Instructions for a Funeral

Instructions for a Funeral.jpg

David Mean’s short story collection, Instructions for a Funeral, contains provocative and heart-wrenching stories about fatherhood, relationships, addiction, and regret. The title story, “Instructions for a Funeral” finds William Kenner delineating his last wishes to his lawyer and in so doing relating a betrayal by a friend and an encounter with organized crime. In “Terminal Artist,” the narrator learns that a friend he thought had died from complications from surgery during cancer treatment might have instead been the victim of an “angel of mercy.” After challenging a rich town boy to a fight for saying he hated Okies, ranch hand Frankie catches the eye of Sarah Breeland who saw in him a complicated kindness.

Two sets of stories are interconnected; the rest stand alone. However, the stories share common themes, one being a sense of fate, destiny, or premonition and how memory can retroactively give certain events or moments significance. For example, one character considers the time immediately before learning his wife had an affair: “On the penultimate day, as I now think of it, the point through which the rest of my life with Sharon would seem to bow, or, rather, bend, so that everything that transpired after that afternoon seemed to lead to the day when Sharon confessed to me, admitted that, yes, she had been seeing X, but that she had broken it off with him, let go of him, was how she put it.” Forgiveness also appeared in multiple stories as did the creation of stories. Ultimately, all the stories seemed to have thematic cohesion with the exception of El Morro which didn’t fit as well in the collection.

Overall, I liked the writing style, but I did find some devices the author used to be distracting at best, at worst, irritating. In multiple stories, the phrase “I thought, I think” or a close variation is used a total of ten times. Although it points to the fallibility of memory and furthers the theme, the sheer volume of the phrase made it lose meaning. Another frequent device was a parenthetical comment followed by an exclamation point (e.g., “I still despise that phrase!” or “Yes, fucking navels!”) which I found off-putting. Finally, the sentences and the paragraphs were unduly long. I found myself frequently rereading because I’d get lost in the prose. As I progressed through the book, I got more accustomed to the style, but it did make for a challenging reading experience.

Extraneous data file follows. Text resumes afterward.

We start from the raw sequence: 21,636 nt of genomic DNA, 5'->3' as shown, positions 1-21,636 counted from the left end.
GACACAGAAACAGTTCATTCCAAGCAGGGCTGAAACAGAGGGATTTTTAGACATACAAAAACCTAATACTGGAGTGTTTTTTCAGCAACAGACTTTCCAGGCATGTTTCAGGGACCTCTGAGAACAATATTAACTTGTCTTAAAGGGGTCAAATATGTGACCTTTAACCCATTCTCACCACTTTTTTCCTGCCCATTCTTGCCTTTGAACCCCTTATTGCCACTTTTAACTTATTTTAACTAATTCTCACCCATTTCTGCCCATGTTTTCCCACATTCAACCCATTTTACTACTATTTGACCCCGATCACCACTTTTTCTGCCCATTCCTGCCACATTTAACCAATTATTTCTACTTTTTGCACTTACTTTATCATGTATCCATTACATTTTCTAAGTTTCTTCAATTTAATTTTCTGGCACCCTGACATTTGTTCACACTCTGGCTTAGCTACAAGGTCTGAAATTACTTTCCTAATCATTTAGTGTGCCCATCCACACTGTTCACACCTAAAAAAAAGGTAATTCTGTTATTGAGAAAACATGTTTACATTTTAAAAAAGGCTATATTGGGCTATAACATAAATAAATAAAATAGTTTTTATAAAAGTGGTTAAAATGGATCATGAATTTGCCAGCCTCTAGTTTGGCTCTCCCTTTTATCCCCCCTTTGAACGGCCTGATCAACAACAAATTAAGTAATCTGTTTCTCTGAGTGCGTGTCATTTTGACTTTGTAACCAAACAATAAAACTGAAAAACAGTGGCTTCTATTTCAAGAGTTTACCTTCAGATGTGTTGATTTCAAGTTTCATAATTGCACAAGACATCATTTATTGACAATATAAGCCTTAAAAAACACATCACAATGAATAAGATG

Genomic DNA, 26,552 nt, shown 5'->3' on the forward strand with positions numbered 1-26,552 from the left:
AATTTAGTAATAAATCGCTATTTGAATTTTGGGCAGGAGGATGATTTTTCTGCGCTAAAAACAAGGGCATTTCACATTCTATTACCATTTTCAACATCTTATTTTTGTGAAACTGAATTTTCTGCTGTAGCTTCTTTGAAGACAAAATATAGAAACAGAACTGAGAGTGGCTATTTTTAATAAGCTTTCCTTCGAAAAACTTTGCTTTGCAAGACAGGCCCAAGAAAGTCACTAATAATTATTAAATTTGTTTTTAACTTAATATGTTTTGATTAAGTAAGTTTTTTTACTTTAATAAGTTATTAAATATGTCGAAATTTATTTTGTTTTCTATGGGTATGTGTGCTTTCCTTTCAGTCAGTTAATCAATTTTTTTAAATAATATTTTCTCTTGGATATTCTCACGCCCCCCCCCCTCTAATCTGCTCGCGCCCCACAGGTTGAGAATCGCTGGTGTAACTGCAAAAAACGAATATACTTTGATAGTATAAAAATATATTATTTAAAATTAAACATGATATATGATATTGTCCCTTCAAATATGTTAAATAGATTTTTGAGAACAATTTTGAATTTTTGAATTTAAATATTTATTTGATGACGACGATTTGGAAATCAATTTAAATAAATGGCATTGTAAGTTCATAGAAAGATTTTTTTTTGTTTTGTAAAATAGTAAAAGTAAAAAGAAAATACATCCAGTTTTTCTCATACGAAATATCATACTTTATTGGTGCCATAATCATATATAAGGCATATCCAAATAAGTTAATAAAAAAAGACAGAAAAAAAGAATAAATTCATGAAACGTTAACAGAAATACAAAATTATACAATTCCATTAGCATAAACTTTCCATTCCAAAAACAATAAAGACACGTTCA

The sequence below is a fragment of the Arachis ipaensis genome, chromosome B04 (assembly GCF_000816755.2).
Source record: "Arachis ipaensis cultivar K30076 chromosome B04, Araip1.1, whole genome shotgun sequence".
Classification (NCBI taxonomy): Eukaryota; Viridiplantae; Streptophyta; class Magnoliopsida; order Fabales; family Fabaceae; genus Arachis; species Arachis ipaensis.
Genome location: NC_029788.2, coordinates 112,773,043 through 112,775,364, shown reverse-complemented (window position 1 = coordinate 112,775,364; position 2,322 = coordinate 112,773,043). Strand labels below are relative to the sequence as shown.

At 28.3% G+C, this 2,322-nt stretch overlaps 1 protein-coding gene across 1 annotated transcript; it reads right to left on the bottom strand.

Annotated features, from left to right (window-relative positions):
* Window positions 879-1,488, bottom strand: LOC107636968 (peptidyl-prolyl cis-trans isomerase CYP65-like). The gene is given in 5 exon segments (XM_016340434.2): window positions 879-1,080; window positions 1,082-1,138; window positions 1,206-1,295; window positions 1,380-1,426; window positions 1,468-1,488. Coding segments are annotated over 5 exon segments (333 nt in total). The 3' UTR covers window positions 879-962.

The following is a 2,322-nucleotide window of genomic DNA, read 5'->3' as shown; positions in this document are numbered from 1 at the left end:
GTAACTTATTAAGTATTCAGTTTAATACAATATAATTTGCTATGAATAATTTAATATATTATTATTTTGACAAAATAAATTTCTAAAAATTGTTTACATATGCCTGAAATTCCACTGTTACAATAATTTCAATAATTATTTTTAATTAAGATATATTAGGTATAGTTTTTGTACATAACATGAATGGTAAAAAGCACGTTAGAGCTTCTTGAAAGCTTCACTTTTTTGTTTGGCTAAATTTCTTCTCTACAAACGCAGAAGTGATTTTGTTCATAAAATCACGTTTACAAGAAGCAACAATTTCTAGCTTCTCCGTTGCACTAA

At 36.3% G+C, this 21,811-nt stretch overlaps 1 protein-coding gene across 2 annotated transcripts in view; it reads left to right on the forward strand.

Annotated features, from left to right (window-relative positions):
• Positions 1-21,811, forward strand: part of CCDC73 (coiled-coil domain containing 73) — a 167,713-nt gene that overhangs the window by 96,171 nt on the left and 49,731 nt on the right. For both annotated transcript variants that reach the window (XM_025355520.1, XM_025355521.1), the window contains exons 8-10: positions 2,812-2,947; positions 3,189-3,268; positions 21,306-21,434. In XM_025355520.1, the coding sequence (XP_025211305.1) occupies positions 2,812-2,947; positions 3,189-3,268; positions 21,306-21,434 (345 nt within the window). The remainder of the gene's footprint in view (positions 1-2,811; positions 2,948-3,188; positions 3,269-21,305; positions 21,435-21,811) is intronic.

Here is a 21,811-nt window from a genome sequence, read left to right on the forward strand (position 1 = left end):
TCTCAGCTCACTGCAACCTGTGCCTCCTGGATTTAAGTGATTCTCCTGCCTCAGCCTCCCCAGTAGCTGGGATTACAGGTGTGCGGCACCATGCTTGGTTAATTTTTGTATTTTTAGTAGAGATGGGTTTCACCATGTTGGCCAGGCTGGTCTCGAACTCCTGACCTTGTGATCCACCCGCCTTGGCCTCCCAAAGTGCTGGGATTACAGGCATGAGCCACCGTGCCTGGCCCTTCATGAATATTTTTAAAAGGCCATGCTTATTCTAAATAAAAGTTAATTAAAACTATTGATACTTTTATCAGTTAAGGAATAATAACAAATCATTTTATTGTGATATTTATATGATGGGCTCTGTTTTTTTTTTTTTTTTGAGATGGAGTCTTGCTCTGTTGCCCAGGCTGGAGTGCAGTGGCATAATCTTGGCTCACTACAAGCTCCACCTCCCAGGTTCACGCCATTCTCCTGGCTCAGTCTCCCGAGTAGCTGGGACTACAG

I wasn’t sure if we were to assume the same person narrated all the stories, but in any case, in many stories, the narrator was a writer and meditated on the art of writing (with two stories explicitly about writing). In “Terminal Artist,” for example, the narrator reflects, “I’d never be able to use her death in a story. I’d have to find some other way, I thought.” Several times, this idea of using the events in the narrative in a story arises. On the one hand, it is interesting to think of how stories are constructed from real-life events and then are manipulated and reformed by the author, but the idea came up so often, it felt overdone and lost effectiveness.

That said, I enjoyed the collection and came away feeling touched. Ultimately, it was through the stories and the retelling that the events gained meaning or, as Means describes it, provides a state of “deeper grace.”

Thank you to Netgalley and Farrar, Straus and Giroux for providing an advance reader’s copy in exchange for an honest review.

Leave a Reply

Fill in your details below or click an icon to log in:

WordPress.com Logo

You are commenting using your WordPress.com account. Log Out /  Change )

Google photo

You are commenting using your Google account. Log Out /  Change )

Twitter picture

You are commenting using your Twitter account. Log Out /  Change )

Facebook photo

You are commenting using your Facebook account. Log Out /  Change )

Connecting to %s